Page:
If you’re recommended for training, I think about my team and who specializes in what you’re looking for or need at this phase of your health and fitness journey. My job is to connect you with the trainer or coach who is the best fit for you. Sometimes that might be me!
If you’re feeling hesitant, nervous, or intimidated about scheduling a goal-setting session, know that it’s an absolute no-judgement zone. The only thing our trainers are going to think is, Wow, this person is awesome because they’re taking the first step in their journey. We have such supportive trainers who are so excited to meet you where you’re at and help you achieve your goals.
Becca’s Top Tips for Goal-Setting Success
1. Take it one step at a time. I frequently have people who come in blazing, saying they want to overhaul their diet and start exercising five days a week. My response may be “Let’s just start with drinking more water,” and they’re like, “What?!” I could help someone lose weight very fast, but they’d gain it right back. And with goals like building muscle, that takes months. Chunk your goals out in realistic steps.
2. Have a vision of where you want to end up. People come in with a short-term vision and I always encourage them to push it out — if in three months you want to be here, then what about a year? Five years? The people who are ready to play the long game are the ones who I know will be successful.
3. Step into your desired identity. A lot of people approach fitness goals with the mindset of “If I do the training, then I’ll have the result, and then I’ll be this fit person.” Imagine the person you want to be and step into that identity now. I don’t work out so I can be “fit Becca,” I am fit Becca, so that’s why I work out.
4. Keep your expectations realistic. This is your chapter one. Don’t compare yourself to anyone else and their journey or use language like “if” — maintain the mindset that you will achieve your goal and it’s going to take time. The process is going to be challenging, but remember that what doesn’t challenge you doesn’t change you. If you’re ready for change, embrace the challenge and embrace the journey.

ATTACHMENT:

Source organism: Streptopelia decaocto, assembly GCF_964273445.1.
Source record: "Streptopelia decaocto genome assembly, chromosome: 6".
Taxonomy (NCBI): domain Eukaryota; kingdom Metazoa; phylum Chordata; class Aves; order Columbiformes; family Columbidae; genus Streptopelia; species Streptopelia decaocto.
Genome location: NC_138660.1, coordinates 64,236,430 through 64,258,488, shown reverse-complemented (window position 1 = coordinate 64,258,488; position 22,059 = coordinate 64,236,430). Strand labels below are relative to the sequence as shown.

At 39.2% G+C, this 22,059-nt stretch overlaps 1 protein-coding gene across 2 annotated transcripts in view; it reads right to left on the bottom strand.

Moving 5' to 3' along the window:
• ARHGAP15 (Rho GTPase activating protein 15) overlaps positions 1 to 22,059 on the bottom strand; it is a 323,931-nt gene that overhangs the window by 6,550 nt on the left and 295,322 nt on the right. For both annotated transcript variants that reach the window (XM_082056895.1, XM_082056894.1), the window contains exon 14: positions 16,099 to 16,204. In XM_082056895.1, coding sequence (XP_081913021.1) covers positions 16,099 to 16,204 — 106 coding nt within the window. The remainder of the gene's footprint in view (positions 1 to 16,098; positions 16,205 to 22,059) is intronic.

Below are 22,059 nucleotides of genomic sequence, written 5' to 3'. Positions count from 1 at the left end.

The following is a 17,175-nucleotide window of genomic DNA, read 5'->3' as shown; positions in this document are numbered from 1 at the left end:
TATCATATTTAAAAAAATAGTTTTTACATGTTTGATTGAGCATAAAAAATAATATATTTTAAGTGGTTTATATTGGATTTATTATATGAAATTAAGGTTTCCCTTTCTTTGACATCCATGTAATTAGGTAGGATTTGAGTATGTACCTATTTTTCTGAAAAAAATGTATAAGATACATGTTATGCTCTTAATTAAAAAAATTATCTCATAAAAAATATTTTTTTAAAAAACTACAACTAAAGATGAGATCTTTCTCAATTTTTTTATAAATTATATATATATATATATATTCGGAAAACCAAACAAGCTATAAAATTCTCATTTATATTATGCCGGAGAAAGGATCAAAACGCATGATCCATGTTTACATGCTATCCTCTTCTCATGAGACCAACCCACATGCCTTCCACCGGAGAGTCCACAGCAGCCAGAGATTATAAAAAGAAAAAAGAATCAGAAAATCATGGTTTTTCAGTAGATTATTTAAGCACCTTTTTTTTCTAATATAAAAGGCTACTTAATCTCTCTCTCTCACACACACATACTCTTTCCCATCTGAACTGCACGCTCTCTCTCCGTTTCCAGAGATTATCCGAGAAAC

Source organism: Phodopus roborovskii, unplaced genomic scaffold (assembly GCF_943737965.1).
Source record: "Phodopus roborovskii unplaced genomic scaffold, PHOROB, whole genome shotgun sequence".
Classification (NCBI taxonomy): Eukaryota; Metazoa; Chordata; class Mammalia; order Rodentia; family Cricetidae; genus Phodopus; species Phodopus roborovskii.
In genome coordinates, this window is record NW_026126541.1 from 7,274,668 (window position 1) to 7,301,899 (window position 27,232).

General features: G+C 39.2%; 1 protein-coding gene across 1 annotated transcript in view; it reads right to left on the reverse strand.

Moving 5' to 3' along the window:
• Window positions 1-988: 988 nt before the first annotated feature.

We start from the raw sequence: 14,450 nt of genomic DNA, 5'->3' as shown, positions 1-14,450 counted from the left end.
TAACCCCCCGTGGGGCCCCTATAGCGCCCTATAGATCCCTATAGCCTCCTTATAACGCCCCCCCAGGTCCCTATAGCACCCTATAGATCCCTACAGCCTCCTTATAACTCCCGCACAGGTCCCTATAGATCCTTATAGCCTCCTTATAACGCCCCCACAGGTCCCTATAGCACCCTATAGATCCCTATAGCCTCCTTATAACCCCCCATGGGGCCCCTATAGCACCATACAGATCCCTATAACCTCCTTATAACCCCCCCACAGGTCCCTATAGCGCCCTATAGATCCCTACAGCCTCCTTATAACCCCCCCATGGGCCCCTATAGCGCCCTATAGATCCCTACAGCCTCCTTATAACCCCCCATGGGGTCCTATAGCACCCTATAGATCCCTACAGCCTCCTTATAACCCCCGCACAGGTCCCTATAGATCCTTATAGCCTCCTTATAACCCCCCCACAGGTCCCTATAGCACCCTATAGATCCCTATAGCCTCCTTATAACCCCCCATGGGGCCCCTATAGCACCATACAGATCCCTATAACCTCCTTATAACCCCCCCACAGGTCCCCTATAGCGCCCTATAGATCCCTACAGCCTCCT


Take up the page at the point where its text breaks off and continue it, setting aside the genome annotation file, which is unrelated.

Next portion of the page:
5. Celebrate little successes. Did you show up for your workout? Did you sprint 30 seconds longer than you did a month ago? Those are successes! Sometimes we feel like we can’t celebrate until we’ve reached our goal, but the process is the most delicious part of it.
6. Find a community at the club. It’s often said that you become the five people you spend the most time with: If you’re surrounded by likeminded people, it’s going to help you stay the course. Old circles with old habits make it hard to keep to a new routine. People from Life Time have become my best friends. It’s a community that will help elevate you.
7. Remember it’s the majority that gets the vote. Every action you take toward your goal is a vote. So long as most of the votes are in your desired direction, then any instances where you may have gone off plan aren’t going to upset or overturn that vote. One workout did not change your entire body — missing one workout isn’t going to either.
8. Know there’s no finish line. Anyone can lose weight, for example, but what I want to teach you is how to keep it off by making lifestyle changes. Think about it this way: You brush your teeth every day. Just because you brushed once doesn’t mean you’re done. Your fitness is another form of hygiene.